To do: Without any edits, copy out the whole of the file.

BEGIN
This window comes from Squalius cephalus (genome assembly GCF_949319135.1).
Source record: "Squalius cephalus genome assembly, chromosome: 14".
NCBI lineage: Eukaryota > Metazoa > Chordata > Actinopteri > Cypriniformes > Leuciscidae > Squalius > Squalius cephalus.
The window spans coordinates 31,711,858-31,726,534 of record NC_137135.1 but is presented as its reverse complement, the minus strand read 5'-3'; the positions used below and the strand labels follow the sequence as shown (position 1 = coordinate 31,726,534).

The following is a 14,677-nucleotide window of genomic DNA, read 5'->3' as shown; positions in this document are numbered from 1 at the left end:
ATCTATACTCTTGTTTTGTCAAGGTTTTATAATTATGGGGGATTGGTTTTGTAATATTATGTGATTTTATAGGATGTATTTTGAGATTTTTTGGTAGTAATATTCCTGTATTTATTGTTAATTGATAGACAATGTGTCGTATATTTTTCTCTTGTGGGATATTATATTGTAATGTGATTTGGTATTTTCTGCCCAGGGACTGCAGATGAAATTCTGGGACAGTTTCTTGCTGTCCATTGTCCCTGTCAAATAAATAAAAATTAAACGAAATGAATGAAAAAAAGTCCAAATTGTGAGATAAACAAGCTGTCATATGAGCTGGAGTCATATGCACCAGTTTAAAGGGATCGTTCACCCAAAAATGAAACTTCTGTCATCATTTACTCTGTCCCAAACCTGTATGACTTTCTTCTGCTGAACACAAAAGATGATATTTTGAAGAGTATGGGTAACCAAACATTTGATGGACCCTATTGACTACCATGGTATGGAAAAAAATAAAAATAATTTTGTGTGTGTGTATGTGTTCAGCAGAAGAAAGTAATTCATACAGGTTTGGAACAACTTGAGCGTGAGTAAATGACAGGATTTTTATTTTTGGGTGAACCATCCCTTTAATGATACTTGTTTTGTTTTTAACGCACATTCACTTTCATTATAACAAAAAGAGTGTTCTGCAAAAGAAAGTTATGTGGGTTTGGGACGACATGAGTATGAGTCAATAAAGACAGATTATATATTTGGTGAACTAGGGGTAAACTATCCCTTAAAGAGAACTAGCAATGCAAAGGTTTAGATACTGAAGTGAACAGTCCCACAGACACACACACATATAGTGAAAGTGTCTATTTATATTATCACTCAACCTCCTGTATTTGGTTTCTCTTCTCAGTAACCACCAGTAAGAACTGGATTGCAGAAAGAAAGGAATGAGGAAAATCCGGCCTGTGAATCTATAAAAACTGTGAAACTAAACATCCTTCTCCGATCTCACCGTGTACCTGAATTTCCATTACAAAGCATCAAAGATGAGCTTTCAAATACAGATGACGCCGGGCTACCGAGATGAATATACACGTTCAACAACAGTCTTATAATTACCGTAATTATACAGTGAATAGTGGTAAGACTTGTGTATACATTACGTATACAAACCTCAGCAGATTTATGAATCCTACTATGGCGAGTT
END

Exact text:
This window comes from Squalius cephalus (genome assembly GCF_949319135.1).
Source record: "Squalius cephalus genome assembly, chromosome: 14".
NCBI lineage: Eukaryota > Metazoa > Chordata > Actinopteri > Cypriniformes > Leuciscidae > Squalius > Squalius cephalus.
The window spans coordinates 31,711,858-31,726,534 of record NC_137135.1 but is presented as its reverse complement, the minus strand read 5'-3'; the positions used below and the strand labels follow the sequence as shown (position 1 = coordinate 31,726,534).

The following is a 14,677-nucleotide window of genomic DNA, read 5'->3' as shown; positions in this document are numbered from 1 at the left end:
ATCTATACTCTTGTTTTGTCAAGGTTTTATAATTATGGGGGATTGGTTTTGTAATATTATGTGATTTTATAGGATGTATTTTGAGATTTTTTGGTAGTAATATTCCTGTATTTATTGTTAATTGATAGACAATGTGTCGTATATTTTTCTCTTGTGGGATATTATATTGTAATGTGATTTGGTATTTTCTGCCCAGGGACTGCAGATGAAATTCTGGGACAGTTTCTTGCTGTCCATTGTCCCTGTCAAATAAATAAAAATTAAACGAAATGAATGAAAAAAAGTCCAAATTGTGAGATAAACAAGCTGTCATATGAGCTGGAGTCATATGCACCAGTTTAAAGGGATCGTTCACCCAAAAATGAAACTTCTGTCATCATTTACTCTGTCCCAAACCTGTATGACTTTCTTCTGCTGAACACAAAAGATGATATTTTGAAGAGTATGGGTAACCAAACATTTGATGGACCCTATTGACTACCATGGTATGGAAAAAAATAAAAATAATTTTGTGTGTGTGTATGTGTTCAGCAGAAGAAAGTAATTCATACAGGTTTGGAACAACTTGAGCGTGAGTAAATGACAGGATTTTTATTTTTGGGTGAACCATCCCTTTAATGATACTTGTTTTGTTTTTAACGCACATTCACTTTCATTATAACAAAAAGAGTGTTCTGCAAAAGAAAGTTATGTGGGTTTGGGACGACATGAGTATGAGTCAATAAAGACAGATTATATATTTGGTGAACTAGGGGTAAACTATCCCTTAAAGAGAACTAGCAATGCAAAGGTTTAGATACTGAAGTGAACAGTCCCACAGACACACACACATATAGTGAAAGTGTCTATTTATATTATCACTCAACCTCCTGTATTTGGTTTCTCTTCTCAGTAACCACCAGTAAGAACTGGATTGCAGAAAGAAAGGAATGAGGAAAATCCGGCCTGTGAATCTATAAAAACTGTGAAACTAAACATCCTTCTCCGATCTCACCGTGTACCTGAATTTCCATTACAAAGCATCAAAGATGAGCTTTCAAATACAGATGACGCCGGGCTACCGAGATGAATATACACGTTCAACAACAGTCTTATAATTACCGTAATTATACAGTGAATAGTGGTAAGACTTGTGTATACATTACGTATACAAACCTCAGCAGATTTATGAATCCTACTATGGCGAGTT